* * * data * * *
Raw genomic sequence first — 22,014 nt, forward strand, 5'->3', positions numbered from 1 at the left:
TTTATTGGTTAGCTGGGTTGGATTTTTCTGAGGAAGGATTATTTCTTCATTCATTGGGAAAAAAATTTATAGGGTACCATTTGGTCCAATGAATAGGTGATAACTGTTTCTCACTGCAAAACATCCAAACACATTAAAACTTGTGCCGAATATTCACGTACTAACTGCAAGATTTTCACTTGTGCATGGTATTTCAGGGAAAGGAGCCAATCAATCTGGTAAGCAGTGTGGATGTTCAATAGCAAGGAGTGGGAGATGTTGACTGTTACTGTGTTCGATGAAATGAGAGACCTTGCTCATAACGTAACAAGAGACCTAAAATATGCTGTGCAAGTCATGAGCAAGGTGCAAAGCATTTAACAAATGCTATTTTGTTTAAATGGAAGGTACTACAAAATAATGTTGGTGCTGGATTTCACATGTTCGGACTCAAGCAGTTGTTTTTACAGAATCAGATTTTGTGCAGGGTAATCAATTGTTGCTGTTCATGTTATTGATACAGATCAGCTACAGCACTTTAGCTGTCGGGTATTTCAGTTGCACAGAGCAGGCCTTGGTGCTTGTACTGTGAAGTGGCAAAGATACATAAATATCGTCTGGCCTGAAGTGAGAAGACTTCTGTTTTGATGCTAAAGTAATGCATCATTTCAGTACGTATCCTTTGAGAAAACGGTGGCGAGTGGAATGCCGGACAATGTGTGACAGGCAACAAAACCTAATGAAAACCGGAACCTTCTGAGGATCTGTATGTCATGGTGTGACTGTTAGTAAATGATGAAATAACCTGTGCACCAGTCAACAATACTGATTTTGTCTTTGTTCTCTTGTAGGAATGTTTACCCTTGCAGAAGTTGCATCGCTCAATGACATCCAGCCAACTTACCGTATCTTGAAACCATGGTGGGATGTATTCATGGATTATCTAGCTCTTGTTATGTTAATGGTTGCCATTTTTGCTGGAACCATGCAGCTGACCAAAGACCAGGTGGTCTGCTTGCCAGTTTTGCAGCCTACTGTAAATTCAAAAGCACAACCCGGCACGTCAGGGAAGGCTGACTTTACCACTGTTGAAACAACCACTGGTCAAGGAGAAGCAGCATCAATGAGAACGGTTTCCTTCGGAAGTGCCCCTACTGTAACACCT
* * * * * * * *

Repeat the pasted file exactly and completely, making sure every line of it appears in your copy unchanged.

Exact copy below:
Raw genomic sequence first — 22,014 nt, forward strand, 5'->3', positions numbered from 1 at the left:
TTTATTGGTTAGCTGGGTTGGATTTTTCTGAGGAAGGATTATTTCTTCATTCATTGGGAAAAAAATTTATAGGGTACCATTTGGTCCAATGAATAGGTGATAACTGTTTCTCACTGCAAAACATCCAAACACATTAAAACTTGTGCCGAATATTCACGTACTAACTGCAAGATTTTCACTTGTGCATGGTATTTCAGGGAAAGGAGCCAATCAATCTGGTAAGCAGTGTGGATGTTCAATAGCAAGGAGTGGGAGATGTTGACTGTTACTGTGTTCGATGAAATGAGAGACCTTGCTCATAACGTAACAAGAGACCTAAAATATGCTGTGCAAGTCATGAGCAAGGTGCAAAGCATTTAACAAATGCTATTTTGTTTAAATGGAAGGTACTACAAAATAATGTTGGTGCTGGATTTCACATGTTCGGACTCAAGCAGTTGTTTTTACAGAATCAGATTTTGTGCAGGGTAATCAATTGTTGCTGTTCATGTTATTGATACAGATCAGCTACAGCACTTTAGCTGTCGGGTATTTCAGTTGCACAGAGCAGGCCTTGGTGCTTGTACTGTGAAGTGGCAAAGATACATAAATATCGTCTGGCCTGAAGTGAGAAGACTTCTGTTTTGATGCTAAAGTAATGCATCATTTCAGTACGTATCCTTTGAGAAAACGGTGGCGAGTGGAATGCCGGACAATGTGTGACAGGCAACAAAACCTAATGAAAACCGGAACCTTCTGAGGATCTGTATGTCATGGTGTGACTGTTAGTAAATGATGAAATAACCTGTGCACCAGTCAACAATACTGATTTTGTCTTTGTTCTCTTGTAGGAATGTTTACCCTTGCAGAAGTTGCATCGCTCAATGACATCCAGCCAACTTACCGTATCTTGAAACCATGGTGGGATGTATTCATGGATTATCTAGCTCTTGTTATGTTAATGGTTGCCATTTTTGCTGGAACCATGCAGCTGACCAAAGACCAGGTGGTCTGCTTGCCAGTTTTGCAGCCTACTGTAAATTCAAAAGCACAACCCGGCACGTCAGGGAAGGCTGACTTTACCACTGTTGAAACAACCACTGGTCAAGGAGAAGCAGCATCAATGAGAACGGTTTCCTTCGGAAGTGCCCCTACTGTAACACCT